Jeremi Suri is the Mack Brown Distinguished Professor for Global Leadership at the Robert S. Strauss Center for International Security and Law in the Lyndon B. Johnson School of Public Affairs and the Department of History at The University of Texas at Austin. A leading global historian, Suri studies foreign policy, international relations and social change. He is especially interested in how past experiences can better inform policymaking today. He teaches courses on the history of international affairs, global strategy and contemporary politics. His new book "Liberty's Surest Guardian: American Nation-Building from the Founders to Obama" will be published in September 2011.
Unseating a dictator is usually a difficult and violent process. That has surely been the case for the rebel forces in Libya, and their international supporters, who finally took control of Tripoli on Aug. 22. The end of Moammar Gadhafi's 42-year tyranny, however, is only just the beginning of an uncertain and challenging transition.
Historians have studied regime transitions in many countries coming out of dictatorship. Each case is unique, but there are some similarities that are worth articulating as Libyans struggle to reform their society.
First, the figures who directed the revolt against the old regime are rarely the best people to lead the new government. Fighting a revolution and governing a new state are two very different tasks. Defeating an entrenched dictator requires savvy battlefield skills, some brutality and targeted intimidation. Managing a society in transition calls for a much lighter touch, including the ability to build consensus, persuade and flatter. The rebel hero is a militant; the governing leader must be a manager.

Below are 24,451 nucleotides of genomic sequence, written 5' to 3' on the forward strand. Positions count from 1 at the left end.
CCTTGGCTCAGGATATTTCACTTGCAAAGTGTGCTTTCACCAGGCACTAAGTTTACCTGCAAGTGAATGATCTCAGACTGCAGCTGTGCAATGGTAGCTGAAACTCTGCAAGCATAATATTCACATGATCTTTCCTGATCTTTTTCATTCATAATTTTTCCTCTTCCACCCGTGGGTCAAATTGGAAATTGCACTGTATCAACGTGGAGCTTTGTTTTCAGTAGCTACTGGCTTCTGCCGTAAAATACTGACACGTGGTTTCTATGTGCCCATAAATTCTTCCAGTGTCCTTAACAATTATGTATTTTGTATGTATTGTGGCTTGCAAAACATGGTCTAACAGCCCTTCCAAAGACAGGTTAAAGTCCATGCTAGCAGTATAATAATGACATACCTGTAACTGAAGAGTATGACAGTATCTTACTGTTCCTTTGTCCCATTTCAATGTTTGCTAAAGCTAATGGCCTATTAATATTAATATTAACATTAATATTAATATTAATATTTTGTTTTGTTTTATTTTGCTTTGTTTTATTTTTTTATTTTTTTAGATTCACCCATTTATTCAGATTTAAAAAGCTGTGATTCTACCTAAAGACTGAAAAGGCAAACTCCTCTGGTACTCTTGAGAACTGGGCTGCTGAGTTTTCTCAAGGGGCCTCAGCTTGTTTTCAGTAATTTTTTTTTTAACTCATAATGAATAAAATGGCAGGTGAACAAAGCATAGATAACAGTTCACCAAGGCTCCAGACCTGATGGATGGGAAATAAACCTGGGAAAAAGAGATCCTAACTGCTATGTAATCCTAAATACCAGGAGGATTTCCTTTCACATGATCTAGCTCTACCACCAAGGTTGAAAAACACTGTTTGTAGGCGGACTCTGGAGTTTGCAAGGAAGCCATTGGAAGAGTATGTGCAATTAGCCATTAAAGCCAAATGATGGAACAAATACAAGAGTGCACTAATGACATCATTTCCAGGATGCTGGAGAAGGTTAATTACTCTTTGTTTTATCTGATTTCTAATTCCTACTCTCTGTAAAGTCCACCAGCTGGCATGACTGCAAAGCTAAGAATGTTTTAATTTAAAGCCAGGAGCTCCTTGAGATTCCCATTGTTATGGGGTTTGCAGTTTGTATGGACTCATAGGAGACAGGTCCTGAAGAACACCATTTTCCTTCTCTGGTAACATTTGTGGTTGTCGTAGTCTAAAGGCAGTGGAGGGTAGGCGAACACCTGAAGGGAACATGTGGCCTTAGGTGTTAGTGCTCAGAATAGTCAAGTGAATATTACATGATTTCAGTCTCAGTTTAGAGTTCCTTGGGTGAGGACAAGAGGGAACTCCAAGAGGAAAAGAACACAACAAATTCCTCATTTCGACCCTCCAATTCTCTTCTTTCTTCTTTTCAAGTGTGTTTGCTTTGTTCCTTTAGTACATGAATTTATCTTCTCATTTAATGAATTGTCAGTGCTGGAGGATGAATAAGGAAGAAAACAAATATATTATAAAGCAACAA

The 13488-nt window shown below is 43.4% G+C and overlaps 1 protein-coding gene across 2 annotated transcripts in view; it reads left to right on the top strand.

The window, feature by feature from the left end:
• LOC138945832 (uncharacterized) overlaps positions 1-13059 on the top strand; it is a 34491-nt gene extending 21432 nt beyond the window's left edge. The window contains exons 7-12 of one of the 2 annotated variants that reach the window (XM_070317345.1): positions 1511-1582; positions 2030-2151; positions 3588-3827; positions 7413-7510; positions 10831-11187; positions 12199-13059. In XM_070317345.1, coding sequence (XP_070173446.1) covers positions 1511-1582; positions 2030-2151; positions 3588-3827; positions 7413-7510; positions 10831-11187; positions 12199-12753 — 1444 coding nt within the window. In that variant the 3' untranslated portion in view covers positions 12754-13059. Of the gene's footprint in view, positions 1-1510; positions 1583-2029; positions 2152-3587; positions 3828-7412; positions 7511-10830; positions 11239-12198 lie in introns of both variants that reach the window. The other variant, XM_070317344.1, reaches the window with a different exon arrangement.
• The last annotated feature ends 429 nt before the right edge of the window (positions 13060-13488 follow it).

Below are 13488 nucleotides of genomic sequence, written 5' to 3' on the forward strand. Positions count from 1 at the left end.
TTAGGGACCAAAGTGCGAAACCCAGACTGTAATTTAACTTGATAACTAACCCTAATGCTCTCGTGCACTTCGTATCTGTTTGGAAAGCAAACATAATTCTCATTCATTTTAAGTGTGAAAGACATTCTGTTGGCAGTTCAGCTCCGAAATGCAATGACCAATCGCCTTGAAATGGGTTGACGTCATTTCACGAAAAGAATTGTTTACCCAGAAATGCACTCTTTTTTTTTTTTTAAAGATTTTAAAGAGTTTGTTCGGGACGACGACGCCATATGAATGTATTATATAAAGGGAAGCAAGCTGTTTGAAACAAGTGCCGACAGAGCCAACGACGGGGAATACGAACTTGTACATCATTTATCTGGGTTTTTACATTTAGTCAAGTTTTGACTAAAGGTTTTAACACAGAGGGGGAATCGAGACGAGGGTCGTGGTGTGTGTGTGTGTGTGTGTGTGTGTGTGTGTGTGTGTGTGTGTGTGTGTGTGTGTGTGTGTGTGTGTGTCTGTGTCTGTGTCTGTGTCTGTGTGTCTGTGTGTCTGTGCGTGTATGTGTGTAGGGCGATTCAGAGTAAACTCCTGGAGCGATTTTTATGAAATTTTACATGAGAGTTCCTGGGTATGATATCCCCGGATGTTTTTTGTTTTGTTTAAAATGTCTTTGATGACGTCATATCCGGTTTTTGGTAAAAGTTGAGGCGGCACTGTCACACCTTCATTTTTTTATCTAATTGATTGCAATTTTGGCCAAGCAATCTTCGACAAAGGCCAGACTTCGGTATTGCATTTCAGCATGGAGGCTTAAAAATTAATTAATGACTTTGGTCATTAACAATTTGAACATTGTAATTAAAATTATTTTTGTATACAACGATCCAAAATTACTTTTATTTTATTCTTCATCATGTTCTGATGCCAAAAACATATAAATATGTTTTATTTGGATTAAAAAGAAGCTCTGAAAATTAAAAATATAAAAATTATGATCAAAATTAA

Second, foreign supporters of the new government must help, but they must also choose their moments carefully. Too little external assistance during a period of transition contributes to suffering, insecurity and resentment among citizens. They quickly turn to demagogues who promise quick solutions, often with more violence. Too much external intervention encourages dependence, corruption and resentment of foreigners who seem to be profiting at the cost of locals. The aid giver quickly becomes a perceived imperialist.
Navigating this dilemma of too little or too much assistance is not impossible. The United States and other big powers must work closely together with local figures, they must think carefully about the areas where they can help most effectively, and they must show respect for the country, the culture and its people. External assistance should appear temporary and targeted for local needs during a period of transition. Americans and other foreigners must act as visiting guests, not aggressive know-it-alls.
Third, and perhaps most important, everyone involved in a regime transition must recognize that change is uneven and unpredictable. There are no formulas, laws or simple rules for nation-building. The historical record makes that clear. Transitions succeed only when the key domestic and foreign actors articulate basic principles and work toward them, continually adapting to new circumstances and challenges. This requires frank communication, serious analysis of day-to-day events and frequent adjustments. Creating a new government after dictatorship is an art, and it demands courageous, creative and open-minded leaders.
The future for Libya is bright because the country has rich resources, many foreign supporters and a new group of empowered figures who have unseated a terrible dictator in the name of the people. Making good on the promise of a New Libya will not be easy, but the first step is to acknowledge the difficulties and begin a conversation about identifying leaders, processes and partners for the next few months. After all, Rome was not built in a day.